Advancing Spiritual Care Through Research

CPE Student Responses to Case Studies

Rev. Angelika Zollfrank, BCC, who is an ACPE Certified Educator at Yale New Haven Hospital and recipient of a Transforming Chaplaincy CPE curriculum development grant, passed along reflections from two of her CPE students as they completed research literacy modules and responded to case studies. The students’ responses are good summaries of the cases, but they also show Transforming Chaplaincy at work in the field of CPE.


Rabbi Leah Tenenbaum wrote on the decision to receive (or not) an LVAD in cardiac patients:

As increasing numbers of end-stage heart failure patients contemplate the difficult decision whether or not to receive a Left Ventricular Assist Device (LVAD) they face a number of complex factors such as quality of life, longevity, cost, caretaker burden, risk of infection, device failure and a myriad of other issues.  In a recent capstone case study project, at the conclusion of a 9 month CPE Chaplain Residency at Yale-New Haven Hospital, Rabbi Leah Cohen Tenenbaum developed an approach to analyzing the various decision points as a patient contemplates the pros and cons of the LVAD, pre- surgery, post-surgery, no surgery and throughout the remaining course of the patient’s life.  At each inflection point using the Taxonomy (Kevin Massey, Rabbi Tenenbaum assessed the key spiritual and psychosocial issues that the patient and family faces and identifies appropriate spiritual interventions based on her work with patients in the CTICU, and Cardio Step down unit.  Using Michele Shield’s Spiritual AIM model, she identified the role of spiritual supporter, patient advocate, communication facilitator and companion. By stepping into these roles as families and patients are making decisions about LVAD treatment option the chaplain can offer spiritual and emotional support that is key to the success of the experience for patients and their families.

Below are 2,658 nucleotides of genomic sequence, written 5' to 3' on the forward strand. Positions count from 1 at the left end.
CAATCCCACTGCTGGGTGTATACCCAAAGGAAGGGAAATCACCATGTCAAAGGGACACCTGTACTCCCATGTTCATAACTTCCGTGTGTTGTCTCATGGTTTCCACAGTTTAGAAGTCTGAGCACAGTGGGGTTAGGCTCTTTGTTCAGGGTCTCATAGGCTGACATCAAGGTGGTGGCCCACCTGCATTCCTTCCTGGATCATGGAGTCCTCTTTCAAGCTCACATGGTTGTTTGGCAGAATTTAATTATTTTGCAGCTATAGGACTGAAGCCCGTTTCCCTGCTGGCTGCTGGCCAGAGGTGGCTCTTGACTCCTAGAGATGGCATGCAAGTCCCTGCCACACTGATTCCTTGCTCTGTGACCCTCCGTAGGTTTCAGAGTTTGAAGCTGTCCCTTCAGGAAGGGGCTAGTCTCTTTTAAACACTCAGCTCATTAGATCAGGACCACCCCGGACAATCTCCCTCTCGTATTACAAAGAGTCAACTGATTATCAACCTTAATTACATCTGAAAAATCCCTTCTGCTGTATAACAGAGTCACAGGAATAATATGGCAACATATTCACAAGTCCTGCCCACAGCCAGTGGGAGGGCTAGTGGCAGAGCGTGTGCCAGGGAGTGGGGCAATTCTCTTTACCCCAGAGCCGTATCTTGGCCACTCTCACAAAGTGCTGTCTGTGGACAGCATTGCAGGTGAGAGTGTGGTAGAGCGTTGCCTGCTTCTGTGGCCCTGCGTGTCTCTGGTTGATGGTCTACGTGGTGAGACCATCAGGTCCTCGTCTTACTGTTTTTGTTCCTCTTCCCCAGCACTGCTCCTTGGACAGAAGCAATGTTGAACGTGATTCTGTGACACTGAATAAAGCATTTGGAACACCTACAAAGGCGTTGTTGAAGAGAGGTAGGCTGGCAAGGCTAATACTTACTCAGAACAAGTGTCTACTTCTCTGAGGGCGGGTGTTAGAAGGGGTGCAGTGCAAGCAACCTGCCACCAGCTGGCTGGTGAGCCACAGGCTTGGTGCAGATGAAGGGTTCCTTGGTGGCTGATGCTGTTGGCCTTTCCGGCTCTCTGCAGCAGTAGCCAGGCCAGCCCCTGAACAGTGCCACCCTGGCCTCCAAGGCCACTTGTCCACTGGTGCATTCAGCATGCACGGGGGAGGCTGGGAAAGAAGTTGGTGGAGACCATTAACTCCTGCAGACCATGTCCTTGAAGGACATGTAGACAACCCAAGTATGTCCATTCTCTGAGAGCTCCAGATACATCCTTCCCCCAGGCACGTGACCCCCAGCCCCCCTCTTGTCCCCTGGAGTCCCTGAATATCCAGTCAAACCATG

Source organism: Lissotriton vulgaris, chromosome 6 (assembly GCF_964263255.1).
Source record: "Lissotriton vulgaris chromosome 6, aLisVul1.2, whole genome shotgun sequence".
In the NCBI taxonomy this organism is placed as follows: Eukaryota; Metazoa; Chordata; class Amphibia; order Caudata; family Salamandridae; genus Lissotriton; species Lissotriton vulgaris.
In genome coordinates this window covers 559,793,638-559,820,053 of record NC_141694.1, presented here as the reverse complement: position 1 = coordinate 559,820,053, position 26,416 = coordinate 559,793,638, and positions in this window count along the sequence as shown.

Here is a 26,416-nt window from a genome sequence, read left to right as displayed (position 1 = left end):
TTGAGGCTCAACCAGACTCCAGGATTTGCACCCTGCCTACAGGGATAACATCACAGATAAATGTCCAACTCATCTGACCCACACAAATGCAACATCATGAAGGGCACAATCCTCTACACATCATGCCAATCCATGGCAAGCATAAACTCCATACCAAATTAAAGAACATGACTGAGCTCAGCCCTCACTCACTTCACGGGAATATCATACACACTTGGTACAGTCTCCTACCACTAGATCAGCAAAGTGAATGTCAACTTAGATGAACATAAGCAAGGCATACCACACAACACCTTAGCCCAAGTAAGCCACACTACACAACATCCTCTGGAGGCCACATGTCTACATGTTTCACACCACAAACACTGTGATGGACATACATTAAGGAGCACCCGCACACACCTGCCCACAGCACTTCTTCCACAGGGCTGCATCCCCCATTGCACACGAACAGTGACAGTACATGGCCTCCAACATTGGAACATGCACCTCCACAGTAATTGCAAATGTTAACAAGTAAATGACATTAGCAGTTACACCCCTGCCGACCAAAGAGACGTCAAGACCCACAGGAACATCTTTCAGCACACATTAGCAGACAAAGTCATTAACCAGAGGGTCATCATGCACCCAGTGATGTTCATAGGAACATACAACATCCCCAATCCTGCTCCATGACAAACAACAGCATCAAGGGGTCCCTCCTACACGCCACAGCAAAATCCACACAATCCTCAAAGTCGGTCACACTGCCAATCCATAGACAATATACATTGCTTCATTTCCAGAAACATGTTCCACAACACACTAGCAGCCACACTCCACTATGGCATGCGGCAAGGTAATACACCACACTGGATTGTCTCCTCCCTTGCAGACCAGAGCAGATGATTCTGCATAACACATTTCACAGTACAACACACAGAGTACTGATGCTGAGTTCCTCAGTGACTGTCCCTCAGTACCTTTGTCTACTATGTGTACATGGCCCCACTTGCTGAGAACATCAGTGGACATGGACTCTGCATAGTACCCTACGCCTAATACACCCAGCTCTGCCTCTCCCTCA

Heidi Thorsen wrote on ritual in hospital chaplaincy:

As part of the research literacy component, Chaplain Residents at Yale New Haven Hospital write a final case studythat draws on research and conceptual understandings in the field. I wrote my case study reflecting on my work in the Pediatric ICU, specifically a case in which I helped a young mother and father of four (three girls, age 1-3, and their infant son) come to terms with the brain death of their youngest child. My case study was titled, “Rethinking Ritual in Hospital Chaplaincy: The Case of Ezra Immanuel.”(Names changed) In my case study I reflected on the role of chaplains in facilitating ritual in the hospital context—not only the explicit rituals that chaplains may initiate at the death of an infant (baptism; rituals of naming and blessing), but also the essential role that chaplains play as facilitators of secular rituals, such as family meetings. Using Victor Turner’s definition of ritual as an action that creates “communitas” and the AIM model of spiritual assessment (Shields, Kestenbaum, Dunn), I explored how a broader definition of ritual can help advocate for the essential work that chaplains do in the hospital setting. The chaplain’s ability to recognize the sacred in secular contexts is an incredible resource—transforming the family meeting into a much needed opportunity for expressions of collective grief, and uniting family and staff across hierarchical structures through the creation of healing communitas.


Transforming Chaplaincy is grateful to Rev. Zollfrank, Rabbi Tenenbaum, and Thorsen for their work!

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